“Time to go then,” the man said encouragingly as he and the white station began to darken and fade away. “And remember, I will always have others fighting with you and for you, even when they are unseen.”

“Wait,” called Harry. “Do you mean those warriors? And you never said who you actually were!”

A warm laugh echoed around him. “It’s Christmas Eve, Harry,” he heard the man call back. “I’m sure you’ll figure it out.”

Harry blinked his eyes and found himself lying uncomfortably on the castle floor. Drops of salty water were falling onto his face, and he peered up to see Sirius, face crumpled in grief and tears falling from his eyes as he grasped Harry by the arms and began to drag him away, out of the chaos erupting around them. Harry closed his eyes again, trying to stay as limp as possible, thinking through what he had to do next.


See part 1 of M. Street’s submission called Fan-Fiction and Faith:God Can Use ALL Things here.

About Monica Street

Version 2I believe in stories. Some stories are real, some are imaginary, but all have power. I believe God is a story teller. He uses stories to help us understand who He is and who we are. I believe we are created in the image of God and, as image-bearers, our stories cannot help but reflect facets of God, of His creation, of His stories. My desire is that my stories reflect those facets accurately.

On a lighter note I love tea and chocolate and music and old things. I’m a stay-at-home-homeschooling-mama of four, and I am the parent who has introduced her kids to Hogwarts, Narnia, the One Ring, the Avengers, the Justice League, and the ways of the Force. My husband shakes his head and smiles.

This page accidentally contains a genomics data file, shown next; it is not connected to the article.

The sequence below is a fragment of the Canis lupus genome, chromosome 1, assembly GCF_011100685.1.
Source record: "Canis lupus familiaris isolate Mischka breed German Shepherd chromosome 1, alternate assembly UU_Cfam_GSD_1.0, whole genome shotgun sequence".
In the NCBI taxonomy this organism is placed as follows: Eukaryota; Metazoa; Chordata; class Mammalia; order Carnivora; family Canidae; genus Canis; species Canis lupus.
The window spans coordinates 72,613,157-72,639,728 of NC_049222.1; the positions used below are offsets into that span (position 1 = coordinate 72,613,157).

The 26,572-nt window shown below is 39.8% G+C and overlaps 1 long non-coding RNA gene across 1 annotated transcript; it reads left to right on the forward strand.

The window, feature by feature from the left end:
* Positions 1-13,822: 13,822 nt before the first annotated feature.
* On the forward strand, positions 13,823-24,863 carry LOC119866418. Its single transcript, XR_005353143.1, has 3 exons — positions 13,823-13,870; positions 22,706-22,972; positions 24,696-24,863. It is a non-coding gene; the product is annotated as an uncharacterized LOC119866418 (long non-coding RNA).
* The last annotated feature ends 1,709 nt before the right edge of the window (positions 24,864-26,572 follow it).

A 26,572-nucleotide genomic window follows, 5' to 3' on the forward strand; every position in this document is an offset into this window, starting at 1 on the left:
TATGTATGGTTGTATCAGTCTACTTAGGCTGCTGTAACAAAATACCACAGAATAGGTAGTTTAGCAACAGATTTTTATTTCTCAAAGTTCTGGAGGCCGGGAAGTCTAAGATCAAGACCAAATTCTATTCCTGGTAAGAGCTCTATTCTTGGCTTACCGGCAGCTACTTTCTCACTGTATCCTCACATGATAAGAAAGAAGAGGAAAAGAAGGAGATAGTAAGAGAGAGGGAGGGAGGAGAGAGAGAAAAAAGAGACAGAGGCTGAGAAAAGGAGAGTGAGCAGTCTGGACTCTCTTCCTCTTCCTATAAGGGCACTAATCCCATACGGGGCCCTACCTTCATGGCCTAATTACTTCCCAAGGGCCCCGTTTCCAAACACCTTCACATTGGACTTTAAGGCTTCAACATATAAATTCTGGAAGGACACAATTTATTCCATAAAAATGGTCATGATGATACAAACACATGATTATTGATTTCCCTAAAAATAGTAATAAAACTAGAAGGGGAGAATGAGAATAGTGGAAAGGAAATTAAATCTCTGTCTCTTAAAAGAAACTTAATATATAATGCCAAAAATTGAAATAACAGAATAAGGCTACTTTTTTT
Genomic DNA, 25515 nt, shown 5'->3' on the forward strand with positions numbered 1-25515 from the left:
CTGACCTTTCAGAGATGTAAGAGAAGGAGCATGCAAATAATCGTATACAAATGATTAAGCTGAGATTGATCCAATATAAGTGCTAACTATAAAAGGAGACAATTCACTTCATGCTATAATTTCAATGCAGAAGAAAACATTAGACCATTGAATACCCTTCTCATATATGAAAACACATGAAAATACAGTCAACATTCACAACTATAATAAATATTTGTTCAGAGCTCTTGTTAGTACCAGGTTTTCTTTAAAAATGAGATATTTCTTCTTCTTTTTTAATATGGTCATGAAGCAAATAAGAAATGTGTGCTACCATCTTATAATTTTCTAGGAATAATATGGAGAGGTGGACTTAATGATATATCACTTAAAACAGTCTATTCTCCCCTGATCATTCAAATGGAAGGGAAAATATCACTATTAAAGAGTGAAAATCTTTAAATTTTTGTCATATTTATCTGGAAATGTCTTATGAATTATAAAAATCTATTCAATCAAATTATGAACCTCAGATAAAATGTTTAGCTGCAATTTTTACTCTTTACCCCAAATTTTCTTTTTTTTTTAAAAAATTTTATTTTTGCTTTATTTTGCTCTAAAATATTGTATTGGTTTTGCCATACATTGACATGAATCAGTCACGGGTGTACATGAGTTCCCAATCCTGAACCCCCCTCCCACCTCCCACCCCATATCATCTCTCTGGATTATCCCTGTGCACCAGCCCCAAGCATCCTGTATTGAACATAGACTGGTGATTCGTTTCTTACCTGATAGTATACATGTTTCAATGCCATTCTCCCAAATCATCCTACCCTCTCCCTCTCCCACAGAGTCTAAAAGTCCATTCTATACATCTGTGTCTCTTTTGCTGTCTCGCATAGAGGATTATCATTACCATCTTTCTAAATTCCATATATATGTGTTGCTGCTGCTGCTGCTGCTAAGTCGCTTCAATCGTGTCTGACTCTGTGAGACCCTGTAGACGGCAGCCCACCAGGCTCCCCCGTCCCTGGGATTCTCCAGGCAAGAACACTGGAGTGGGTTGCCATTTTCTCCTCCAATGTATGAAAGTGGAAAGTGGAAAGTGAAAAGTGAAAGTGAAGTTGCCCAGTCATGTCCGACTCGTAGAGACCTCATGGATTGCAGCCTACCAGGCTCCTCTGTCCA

I post stories on the mobile app Texties as M Street, fanfiction.net, and Wattpad under the profile MamaStreet.

Feel free to email me if you want to talk stories at mamastreetstories@gmail.

Writing Coaches: Do We Need Them?

Article submitted by S.D. Howard


There are many pitfalls when it comes to writing, and as indie authors, it can be hard to avoid all of them, especially when you’re going it alone. Which is why it’s a good idea to have someone showing you the ropes and guiding you as you go. 

This post is to help you better understand the role a coach has in the process of helping you with your book, and why it is worth investing in. Shall we?


Why Do I Need a Coach?

Whenever I tell someone “I’m a developmental editor and story coach,” I usually get a blank stare in return. I don’t blame them since many of them don’t write or are brand new to writing, and they probably haven’t ever heard the terms before. Let’s face it, their main focus is keeping the coffee flowing, and the writing muscles moving while they work on their story; they’re not even thinking about editing, let alone a coach. 

However, they should, and here’s why:

Writing is HARD!

That’s right, I said it. Writing is hard, and because of that, very few make it to the point of publishing a book. I know many Christian authors who have given up and called it quits because they felt like they couldn’t do it. That’s the farthest thing from the truth in my experience! The truth is they didn’t have anyone in their corner to help them or to tell them that they have what it takes; they didn’t have anyone to show them how to avoid pitfalls or to work past writer’s block. To help them find editors and cover designers.

This is where a writing coach (also known as a story coach) can help: two heads are better than one. A coach is someone with a little more experience who can help you take your story to the next level. How do they do that? Well, since I cannot answer for other coaches, I’ll go through how I have been helping my clients with their stories.



After working with teens who were struggling to finish their stories, I decided that they needed something that would help get their ideas out of their heads. Now, I don’t do well with academic-style language, and I wanted to avoid it as much as possible. I created the Getting Your Story Started Worksheets in a conversational style for people who don’t learn well from more formal tools, like a textbook. I also made it a point not to have them take themselves too seriously by making jokes, puns, and silly (but effective) examples. That’s why the teens loved them! The writing tool connected them and helped them get their stories going again.